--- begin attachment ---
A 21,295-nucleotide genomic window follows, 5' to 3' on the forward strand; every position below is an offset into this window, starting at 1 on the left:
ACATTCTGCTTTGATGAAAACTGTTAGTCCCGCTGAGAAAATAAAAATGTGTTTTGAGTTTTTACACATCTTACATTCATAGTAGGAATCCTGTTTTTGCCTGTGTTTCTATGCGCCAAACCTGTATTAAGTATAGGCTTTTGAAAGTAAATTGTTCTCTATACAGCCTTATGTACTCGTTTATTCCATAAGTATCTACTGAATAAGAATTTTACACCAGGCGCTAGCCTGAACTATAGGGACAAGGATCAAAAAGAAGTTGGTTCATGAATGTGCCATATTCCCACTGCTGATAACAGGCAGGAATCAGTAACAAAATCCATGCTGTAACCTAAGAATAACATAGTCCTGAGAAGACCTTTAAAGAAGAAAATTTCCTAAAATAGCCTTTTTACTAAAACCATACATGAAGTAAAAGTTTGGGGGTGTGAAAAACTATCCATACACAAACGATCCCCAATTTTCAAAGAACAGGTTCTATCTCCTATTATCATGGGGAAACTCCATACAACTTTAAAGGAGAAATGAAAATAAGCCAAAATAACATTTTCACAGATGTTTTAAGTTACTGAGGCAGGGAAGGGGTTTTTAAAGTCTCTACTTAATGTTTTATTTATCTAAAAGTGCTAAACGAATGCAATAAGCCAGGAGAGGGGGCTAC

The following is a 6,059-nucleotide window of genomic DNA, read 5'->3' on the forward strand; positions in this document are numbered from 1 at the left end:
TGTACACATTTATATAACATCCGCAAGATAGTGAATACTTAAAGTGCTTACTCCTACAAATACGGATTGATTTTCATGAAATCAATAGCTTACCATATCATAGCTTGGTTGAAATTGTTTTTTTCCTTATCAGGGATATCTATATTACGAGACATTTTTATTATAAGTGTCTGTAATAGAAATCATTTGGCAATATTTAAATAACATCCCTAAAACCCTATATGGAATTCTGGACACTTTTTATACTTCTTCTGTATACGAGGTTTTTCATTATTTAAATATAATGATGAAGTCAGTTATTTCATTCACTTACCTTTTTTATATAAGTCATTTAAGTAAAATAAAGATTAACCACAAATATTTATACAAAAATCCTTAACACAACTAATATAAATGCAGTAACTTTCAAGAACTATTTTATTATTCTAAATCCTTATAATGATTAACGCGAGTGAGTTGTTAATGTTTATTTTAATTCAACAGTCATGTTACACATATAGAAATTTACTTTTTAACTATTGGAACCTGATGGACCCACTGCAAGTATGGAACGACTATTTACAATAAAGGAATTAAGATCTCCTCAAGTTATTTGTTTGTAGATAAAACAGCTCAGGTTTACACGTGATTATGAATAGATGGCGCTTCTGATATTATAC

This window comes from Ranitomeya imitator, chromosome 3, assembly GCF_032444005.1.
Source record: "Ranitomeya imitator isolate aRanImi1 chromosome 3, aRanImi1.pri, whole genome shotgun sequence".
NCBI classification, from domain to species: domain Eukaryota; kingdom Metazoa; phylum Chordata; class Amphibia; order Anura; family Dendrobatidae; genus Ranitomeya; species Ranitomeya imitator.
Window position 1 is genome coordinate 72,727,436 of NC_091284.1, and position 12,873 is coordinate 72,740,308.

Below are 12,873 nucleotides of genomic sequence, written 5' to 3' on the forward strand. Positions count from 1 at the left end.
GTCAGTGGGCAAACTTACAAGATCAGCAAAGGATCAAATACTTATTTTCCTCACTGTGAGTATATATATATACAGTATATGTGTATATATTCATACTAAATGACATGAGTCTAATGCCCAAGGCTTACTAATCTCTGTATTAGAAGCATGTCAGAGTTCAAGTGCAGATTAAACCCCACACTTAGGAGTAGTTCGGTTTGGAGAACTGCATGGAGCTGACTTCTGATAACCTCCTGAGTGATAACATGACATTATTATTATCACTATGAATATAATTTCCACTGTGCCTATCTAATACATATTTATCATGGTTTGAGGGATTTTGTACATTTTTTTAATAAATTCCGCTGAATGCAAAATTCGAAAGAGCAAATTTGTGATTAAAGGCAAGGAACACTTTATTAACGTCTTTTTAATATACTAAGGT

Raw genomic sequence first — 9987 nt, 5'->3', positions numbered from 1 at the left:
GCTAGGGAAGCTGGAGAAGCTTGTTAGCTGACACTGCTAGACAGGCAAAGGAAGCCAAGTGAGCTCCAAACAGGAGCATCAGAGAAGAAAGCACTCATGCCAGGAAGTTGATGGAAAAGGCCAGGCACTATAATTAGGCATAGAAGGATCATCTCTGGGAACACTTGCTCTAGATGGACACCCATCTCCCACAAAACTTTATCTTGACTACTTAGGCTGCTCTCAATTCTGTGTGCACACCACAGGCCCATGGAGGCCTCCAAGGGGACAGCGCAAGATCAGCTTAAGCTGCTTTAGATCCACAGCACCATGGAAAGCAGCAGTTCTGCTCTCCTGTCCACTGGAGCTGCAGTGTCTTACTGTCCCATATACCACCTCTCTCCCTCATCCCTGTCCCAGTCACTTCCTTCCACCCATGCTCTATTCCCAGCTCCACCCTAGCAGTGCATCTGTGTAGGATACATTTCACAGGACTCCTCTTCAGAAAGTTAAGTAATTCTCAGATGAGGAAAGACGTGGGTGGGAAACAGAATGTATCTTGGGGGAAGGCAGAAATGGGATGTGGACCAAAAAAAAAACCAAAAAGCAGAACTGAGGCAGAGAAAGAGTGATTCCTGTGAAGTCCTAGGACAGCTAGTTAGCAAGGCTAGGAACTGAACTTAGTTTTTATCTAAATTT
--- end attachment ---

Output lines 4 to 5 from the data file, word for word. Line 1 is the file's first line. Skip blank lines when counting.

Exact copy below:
TGTACACATTTATATAACATCCGCAAGATAGTGAATACTTAAAGTGCTTACTCCTACAAATACGGATTGATTTTCATGAAATCAATAGCTTACCATATCATAGCTTGGTTGAAATTGTTTTTTTCCTTATCAGGGATATCTATATTACGAGACATTTTTATTATAAGTGTCTGTAATAGAAATCATTTGGCAATATTTAAATAACATCCCTAAAACCCTATATGGAATTCTGGACACTTTTTATACTTCTTCTGTATACGAGGTTTTTCATTATTTAAATATAATGATGAAGTCAGTTATTTCATTCACTTACCTTTTTTATATAAGTCATTTAAGTAAAATAAAGATTAACCACAAATATTTATACAAAAATCCTTAACACAACTAATATAAATGCAGTAACTTTCAAGAACTATTTTATTATTCTAAATCCTTATAATGATTAACGCGAGTGAGTTGTTAATGTTTATTTTAATTCAACAGTCATGTTACACATATAGAAATTTACTTTTTAACTATTGGAACCTGATGGACCCACTGCAAGTATGGAACGACTATTTACAATAAAGGAATTAAGATCTCCTCAAGTTATTTGTTTGTAGATAAAACAGCTCAGGTTTACACGTGATTATGAATAGATGGCGCTTCTGATATTATAC

This window comes from Ranitomeya imitator, chromosome 3, assembly GCF_032444005.1.